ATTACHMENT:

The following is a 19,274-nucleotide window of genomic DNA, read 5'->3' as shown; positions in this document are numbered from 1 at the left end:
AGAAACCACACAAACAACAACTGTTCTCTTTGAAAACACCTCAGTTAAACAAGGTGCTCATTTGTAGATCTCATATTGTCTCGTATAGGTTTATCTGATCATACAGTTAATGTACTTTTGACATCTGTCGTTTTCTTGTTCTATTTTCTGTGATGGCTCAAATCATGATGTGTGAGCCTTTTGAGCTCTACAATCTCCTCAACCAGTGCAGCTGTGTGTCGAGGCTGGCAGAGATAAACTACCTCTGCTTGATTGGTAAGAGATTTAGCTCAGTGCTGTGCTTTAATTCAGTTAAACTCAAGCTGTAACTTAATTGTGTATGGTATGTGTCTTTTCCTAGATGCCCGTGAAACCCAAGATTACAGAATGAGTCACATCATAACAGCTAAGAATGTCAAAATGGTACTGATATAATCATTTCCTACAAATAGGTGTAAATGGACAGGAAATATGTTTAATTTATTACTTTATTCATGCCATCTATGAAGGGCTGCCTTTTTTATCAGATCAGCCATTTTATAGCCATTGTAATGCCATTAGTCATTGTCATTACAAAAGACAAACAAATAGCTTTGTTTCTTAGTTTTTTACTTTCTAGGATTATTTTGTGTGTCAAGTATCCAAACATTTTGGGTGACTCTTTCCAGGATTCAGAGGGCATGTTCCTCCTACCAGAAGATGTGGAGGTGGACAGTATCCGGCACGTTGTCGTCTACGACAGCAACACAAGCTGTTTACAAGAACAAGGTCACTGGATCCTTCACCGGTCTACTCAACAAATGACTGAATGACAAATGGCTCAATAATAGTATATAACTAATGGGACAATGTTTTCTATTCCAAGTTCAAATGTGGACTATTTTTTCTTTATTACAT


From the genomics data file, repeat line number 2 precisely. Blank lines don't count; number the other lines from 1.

AGAAACCACACAAACAACAACTGTTCTCTTTGAAAACACCTCAGTTAAACAAGGTGCTCATTTGTAGATCTCATATTGTCTCGTATAGGTTTATCTGATCATACAGTTAATGTACTTTTGACATCTGTCGTTTTCTTGTTCTATTTTCTGTGATGGCTCAAATCATGATGTGTGAGCCTTTTGAGCTCTACAATCTCCTCAACCAGTGCAGCTGTGTGTCGAGGCTGGCAGAGATAAACTACCTCTGCTTGATTGGTAAGAGATTTAGCTCAGTGCTGTGCTTTAATTCAGTTAAACTCAAGCTGTAACTTAATTGTGTATGGTATGTGTCTTTTCCTAGATGCCCGTGAAACCCAAGATTACAGAATGAGTCACATCATAACAGCTAAGAATGTCAAAATGGTACTGATATAATCATTTCCTACAAATAGGTGTAAATGGACAGGAAATATGTTTAATTTATTACTTTATTCATGCCATCTATGAAGGGCTGCCTTTTTTATCAGATCAGCCATTTTATAGCCATTGTAATGCCATTAGTCATTGTCATTACAAAAGACAAACAAATAGCTTTGTTTCTTAGTTTTTTACTTTCTAGGATTATTTTGTGTGTCAAGTATCCAAACATTTTGGGTGACTCTTTCCAGGATTCAGAGGGCATGTTCCTCCTACCAGAAGATGTGGAGGTGGACAGTATCCGGCACGTTGTCGTCTACGACAGCAACACAAGCTGTTTACAAGAACAAGGTCACTGGATCCTTCACCGGTCTACTCAACAAATGACTGAATGACAAATGGCTCAATAATAGTATATAACTAATGGGACAATGTTTTCTATTCCAAGTTCAAATGTGGACTATTTTTTCTTTATTACAT